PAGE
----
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Living with Beavers


Beavers are found throughout North America, except for the arctic tundra, most of peninsular Florida, and the southwestern desert areas. Local abundance may occur wherever aquatic habitats are found. Populations are limited by habitat availability, and the density will not exceed one colony per ½ mile under the best of conditions.

Beaver fur consists of long, coarse outer hairs and short, fine inner hairs. The fur can range in color, but is most of dark brown. Scent glands secrete an oily substance called castoreum, which the beaver uses to waterproof its fur. Beavers are territorial and mark their territory by creating small mounds of mud, leaves, and sticks, and which they coat with castoreum. More susceptible to predators on land, beavers tend to remain in the water as much as possible. They are excellent swimmers, and with valvular nose and ears and lips that close behind the four large incisors teeth, they are able to remain submerged for up to 15 minutes. The flat, scaly tail stores fat, and is used to signal danger by slapping the surface of the water.


Photo of beaver in water.

Beaver habitat is almost anywhere there is a year-round source of water, such as streams, lakes, farm ponds, swamps, wetland areas, roadside ditches, drainage ditches, canals, mine pits, oxbows, railroad rights-of-way, drains from sewage disposal ponds, and below natural springs or artesian wells. Beavers select habitat with accessible foods, available lodge or denning sites, and usually associated suitable dam sites. They often then modify habitat to their needs by building dens and dams and creating ponds.

Dams and Other Activity

Beavers build dams to create deep water for protection from predators, for access to their food supply and to provide underwater entrances to their dens and lodges. Dams are constructed and maintained with whatever materials are available to the beaver near the water’s edge. Examples of dam building materials used range from wood, plant parts, fencing materials, bridge planking, rocks, mud, wire and other metal, sagebrush, cornstalks, plastic, and other materials. The sound of flowing water stimulates beavers to build dams or to repair leaks in them. However, they routinely let a leak in a dam flow freely, especially during times of high waters. Leaking, often derelict, dams are common in active colony sites during the summer months when beaver are not reliant on water to store cached food and are not inhibited by ice in pursuit of fresh near or above the water’s edge.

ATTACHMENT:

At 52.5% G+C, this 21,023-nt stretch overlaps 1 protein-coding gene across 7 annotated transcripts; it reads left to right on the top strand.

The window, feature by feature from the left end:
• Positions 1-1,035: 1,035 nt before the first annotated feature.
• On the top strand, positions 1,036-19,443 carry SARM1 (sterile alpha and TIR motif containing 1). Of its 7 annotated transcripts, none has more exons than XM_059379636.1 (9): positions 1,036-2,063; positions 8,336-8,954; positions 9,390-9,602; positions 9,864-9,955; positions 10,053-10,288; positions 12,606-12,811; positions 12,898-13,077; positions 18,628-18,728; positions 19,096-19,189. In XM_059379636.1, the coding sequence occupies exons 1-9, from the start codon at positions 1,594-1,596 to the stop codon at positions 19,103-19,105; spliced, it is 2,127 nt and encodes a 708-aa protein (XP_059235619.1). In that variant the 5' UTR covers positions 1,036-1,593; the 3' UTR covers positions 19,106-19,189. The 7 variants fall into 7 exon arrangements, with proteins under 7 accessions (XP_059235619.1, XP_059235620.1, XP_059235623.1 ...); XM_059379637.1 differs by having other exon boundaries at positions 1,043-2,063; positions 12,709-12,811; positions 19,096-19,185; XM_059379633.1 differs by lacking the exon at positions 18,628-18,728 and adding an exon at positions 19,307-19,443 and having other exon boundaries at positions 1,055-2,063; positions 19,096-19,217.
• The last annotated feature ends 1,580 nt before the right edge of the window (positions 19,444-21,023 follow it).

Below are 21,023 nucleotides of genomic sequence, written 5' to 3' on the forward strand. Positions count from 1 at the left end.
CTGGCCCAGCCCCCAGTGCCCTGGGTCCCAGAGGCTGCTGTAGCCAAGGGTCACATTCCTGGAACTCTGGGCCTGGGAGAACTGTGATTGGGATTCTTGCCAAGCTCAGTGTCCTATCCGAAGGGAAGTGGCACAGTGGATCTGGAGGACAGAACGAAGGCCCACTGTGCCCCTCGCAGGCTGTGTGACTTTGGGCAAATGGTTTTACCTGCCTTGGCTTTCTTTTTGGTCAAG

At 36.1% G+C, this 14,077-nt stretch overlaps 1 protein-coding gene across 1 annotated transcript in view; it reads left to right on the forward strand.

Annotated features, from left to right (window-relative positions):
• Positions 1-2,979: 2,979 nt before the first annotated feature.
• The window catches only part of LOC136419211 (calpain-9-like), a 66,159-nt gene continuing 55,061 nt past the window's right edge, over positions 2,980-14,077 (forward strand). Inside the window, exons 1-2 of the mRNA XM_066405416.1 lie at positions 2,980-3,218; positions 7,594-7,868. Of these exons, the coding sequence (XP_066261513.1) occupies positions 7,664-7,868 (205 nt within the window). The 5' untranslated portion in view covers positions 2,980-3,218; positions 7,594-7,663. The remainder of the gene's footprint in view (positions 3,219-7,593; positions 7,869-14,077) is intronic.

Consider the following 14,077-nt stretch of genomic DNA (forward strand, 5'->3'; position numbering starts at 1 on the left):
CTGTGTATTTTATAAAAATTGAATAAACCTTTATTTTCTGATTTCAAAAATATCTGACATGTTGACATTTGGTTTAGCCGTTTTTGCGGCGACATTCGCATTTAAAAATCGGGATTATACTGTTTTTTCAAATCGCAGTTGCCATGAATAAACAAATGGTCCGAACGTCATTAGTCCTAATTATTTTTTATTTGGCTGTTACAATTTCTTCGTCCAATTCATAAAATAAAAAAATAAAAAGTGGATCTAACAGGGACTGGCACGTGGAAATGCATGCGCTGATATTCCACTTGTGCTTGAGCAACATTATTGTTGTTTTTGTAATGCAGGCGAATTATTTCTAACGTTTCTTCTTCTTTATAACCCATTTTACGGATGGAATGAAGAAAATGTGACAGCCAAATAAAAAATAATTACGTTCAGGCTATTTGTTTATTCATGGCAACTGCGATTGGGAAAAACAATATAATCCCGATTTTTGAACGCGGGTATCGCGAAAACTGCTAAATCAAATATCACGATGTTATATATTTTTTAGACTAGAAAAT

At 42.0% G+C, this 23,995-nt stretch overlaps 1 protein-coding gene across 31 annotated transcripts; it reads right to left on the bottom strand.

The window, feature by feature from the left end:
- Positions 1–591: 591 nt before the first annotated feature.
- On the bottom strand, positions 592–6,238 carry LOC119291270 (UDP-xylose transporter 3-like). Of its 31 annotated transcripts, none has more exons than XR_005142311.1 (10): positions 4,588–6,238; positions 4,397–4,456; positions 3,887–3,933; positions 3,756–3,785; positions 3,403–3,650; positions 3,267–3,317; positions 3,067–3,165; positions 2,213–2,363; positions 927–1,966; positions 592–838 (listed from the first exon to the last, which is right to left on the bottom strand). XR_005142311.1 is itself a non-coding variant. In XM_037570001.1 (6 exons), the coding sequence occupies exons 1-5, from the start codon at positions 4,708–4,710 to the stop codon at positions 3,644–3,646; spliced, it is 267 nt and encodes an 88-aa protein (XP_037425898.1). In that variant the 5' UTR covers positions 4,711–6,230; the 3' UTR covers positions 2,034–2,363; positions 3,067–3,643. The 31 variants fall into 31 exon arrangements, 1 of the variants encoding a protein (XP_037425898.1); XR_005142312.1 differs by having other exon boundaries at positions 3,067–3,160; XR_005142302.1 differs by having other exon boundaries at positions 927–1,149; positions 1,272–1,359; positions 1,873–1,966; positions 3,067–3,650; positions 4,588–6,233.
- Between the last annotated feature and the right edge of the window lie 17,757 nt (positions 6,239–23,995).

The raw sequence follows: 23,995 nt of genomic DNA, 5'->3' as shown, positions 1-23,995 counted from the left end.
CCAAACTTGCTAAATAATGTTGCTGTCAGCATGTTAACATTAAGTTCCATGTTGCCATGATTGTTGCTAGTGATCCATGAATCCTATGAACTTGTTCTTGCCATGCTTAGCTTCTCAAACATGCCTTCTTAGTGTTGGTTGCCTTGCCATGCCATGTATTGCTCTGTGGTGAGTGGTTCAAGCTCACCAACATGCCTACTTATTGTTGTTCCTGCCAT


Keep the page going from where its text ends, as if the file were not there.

Beavers keep their dams in good repair and will constantly maintain the dams especially during times of the year when drops in water levels could compromise the security of the dens and lodges or access to cached food. Typically, beaver colonies will build and maintain more than one dam to impound sufficient water for year-round habitat of an area. In cold areas, dam maintenance is critical because dams must be of sufficient height to ensure water depth sufficient to ensure that the impounded water does not freeze to the bottom, which would prevent access to cached food and potentially trap beaver in their lodges or bank dens.

Photo of wetlands created by beaver activity.

Beaver dams create and maintain wetland habitat.

Forage sites are areas where beavers cut trees, shrubs, cattail, bulrush, and other vegetation both for food and building materials. There will be a pile of wood chips on the ground around the base of recently felled trees. Limbs that are too large to be dragged by beaver are typically stripped of bark over the course of several days. Branches and twigs under ¾-inch in diameter are sometimes eaten entirely. Because of this sometimes heavy consumption of the woody parts of the branches, the floor of beaver ponds may be covered with thousands of beaver droppings that are essentially sawdust pellets.

Slides are the paths where beavers enter and leave the water, typically on a bank where their walking and dragging of cut materials creates a trough or “slide.” They are 15- to 20-inches wide, perpendicular to the shoreline and have a slicked down or muddy appearance. In fall, actively used slides will have ice formation in them when temperatures fall below freezing during the night when beaver are most active in cutting and dragging limbs, branches, and twigs. Beavers also construct channels leading to their ponds, which are used to float food—such as small, trimmed trees—from forage sites. With receding water levels during summer, beaver activity shifts toward building and maintaining canals to access new food supplies.